Jovan Adepo in Watchmen (HBO/Mark Hill)

"Watchmen" creator Damon Lindelof talks about America's white superhero complex

Salon continues our chat with Lindelof about his series central interrogation of America's mass superhero worship


Melanie McFarland
November 26, 2019 9:00PM (UTC)

With three episodes left in “Watchmen” – HBO’s series about an alternate version of America where Robert Redford is president, the cops dress up as masked vigilantes and tiny squid rain down from the sky – series creator Damon Lindelof has viewers asking as many questions about what they know about our world, and our history, as he does about the tale itself.

Puzzling through mysteries and analyzing aspects in his shows’ narratives, even down to elements lurking in the periphery, is a signature of Lindelof’s. The reasons his admirers love his work also explain why others shy away from it — Lindelof is unapologetic about creating TV that invites the observer to ponder what they’re taking in, that spurs discussion and debate or leads to further research in books, scientific papers and here, the world of comic books.

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A person doesn’t have to supplement the viewing of Lindelof's past series such as “Lost” or “The Leftovers” with independent study or group discussion if she doesn’t want to. But it does enrich the viewing experience, transforming what is more often than not a solitary experience (especially in the modern era) into a shared endeavor.

He’s also aware of the risk in that approach. “I remember when ‘Lost’ ended, the fact that some people didn't like the finale was certainly upsetting,” he told Salon in a recent phone interview. “But the thing that really destroyed me was that there were people who said, "These last six years weren't worth it. I wish that I had not invested that time in ‘Lost.’

“I accept the validity of that sentiment,” he continued. “But I feel like even horrible relationships that I had in my 20s, when they ended, I didn't think that wasn't worth my time. Because I came out of that relationship learning something about what I was going to do the next time around.”

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Seeing “Watchmen” through that filter makes its risks and challenges to the viewer even more impressive, especially when one recalls the horrendous level of vitriol directed at Lindelof for a very long time after “Lost” ended. That reaction was based on a fan’s expectation of receiving all the answers to questions the series posed throughout its run.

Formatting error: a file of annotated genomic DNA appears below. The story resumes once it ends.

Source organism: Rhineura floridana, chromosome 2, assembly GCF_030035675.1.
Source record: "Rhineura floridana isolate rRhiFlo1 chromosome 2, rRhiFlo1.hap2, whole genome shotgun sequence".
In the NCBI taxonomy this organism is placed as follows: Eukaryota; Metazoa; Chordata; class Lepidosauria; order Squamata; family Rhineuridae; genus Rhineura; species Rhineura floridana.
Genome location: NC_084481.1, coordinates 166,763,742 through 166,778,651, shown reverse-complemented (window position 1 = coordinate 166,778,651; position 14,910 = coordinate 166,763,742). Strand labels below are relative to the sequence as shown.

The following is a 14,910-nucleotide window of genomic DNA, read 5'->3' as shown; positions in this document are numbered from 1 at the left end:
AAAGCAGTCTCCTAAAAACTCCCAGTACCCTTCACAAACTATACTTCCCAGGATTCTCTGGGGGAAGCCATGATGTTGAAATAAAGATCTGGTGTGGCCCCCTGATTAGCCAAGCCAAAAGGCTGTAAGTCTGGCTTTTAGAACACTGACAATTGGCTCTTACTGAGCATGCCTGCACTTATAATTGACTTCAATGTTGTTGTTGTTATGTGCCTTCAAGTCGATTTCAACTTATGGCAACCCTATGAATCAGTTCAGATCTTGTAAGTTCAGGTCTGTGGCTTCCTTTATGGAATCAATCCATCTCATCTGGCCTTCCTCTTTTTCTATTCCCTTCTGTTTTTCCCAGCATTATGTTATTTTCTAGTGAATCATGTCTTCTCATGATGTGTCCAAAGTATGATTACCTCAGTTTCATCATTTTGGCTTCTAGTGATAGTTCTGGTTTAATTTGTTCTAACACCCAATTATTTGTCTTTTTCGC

“Watchmen,” on the other hand, provides an unsparing speculative look at a racism, a problem humankind has yet to solve. The HBO drama stars Regina King as Angela Abar, a detective who operates in a disguise, and goes by the moniker Sister Night , in an alternate timeline where law enforcement officials in Tulsa, Oklahoma, wear masks, and unsanctioned costumed vigilantism is outlawed.

Angela and her fellow cops careen into a reckless frenzy pitting them against the town's impoverished white population when their boss, Sheriff Judd Crawford (Don Johnson) is discovered hanging from a tree. The police presume Crawford's murder to be the work of the Seventh Kalvary, a white supremacist terrorist group responsible for committing numerous violent crimes against police over the years. They also wear masks, inspired by a famous anti-hero from the past known as Rorschach.

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Within this framework, Lindelof and his writers hone the drama’s approach down to a single aspect of racial inequality that assists in its perpetuation: the reflexive common assumption that heroes are white. So in addition to asking the audience to compare notes on small visual and dialogue references, he’s also asking us to share some version of discomfort.

“I think that people who follow culture in general, particularly in terms of storytelling, but also just in terms of news reporting, attach a certain level of heroism to the idea of, ‘This is the person that's going to rescue us.’ That person is almost always male and almost always white, and that is what we're trolling the idea of.”

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This message hits a visceral crescendo in the season’s sixth episode, “This Extraordinary Being,” which assigns an identity to Hooded Justice, a character whose name and face had until now been left a mystery in Alan Moore and Dave Gibbons’ comic books, upon which “Watchmen” is based.

Lindelof and the episode’s co-writer reveal that beneath the mask and cape of the hero that inspired other heroes is a black man, Will Reeves, who engages in off-the-books heroics as a means of violent physical catharsis and survival. In doing this, Lindelof and his writers present us with scenario that not only probes popular definitions of justice and history but our tacit acceptance of what types of people we picture as superheroes.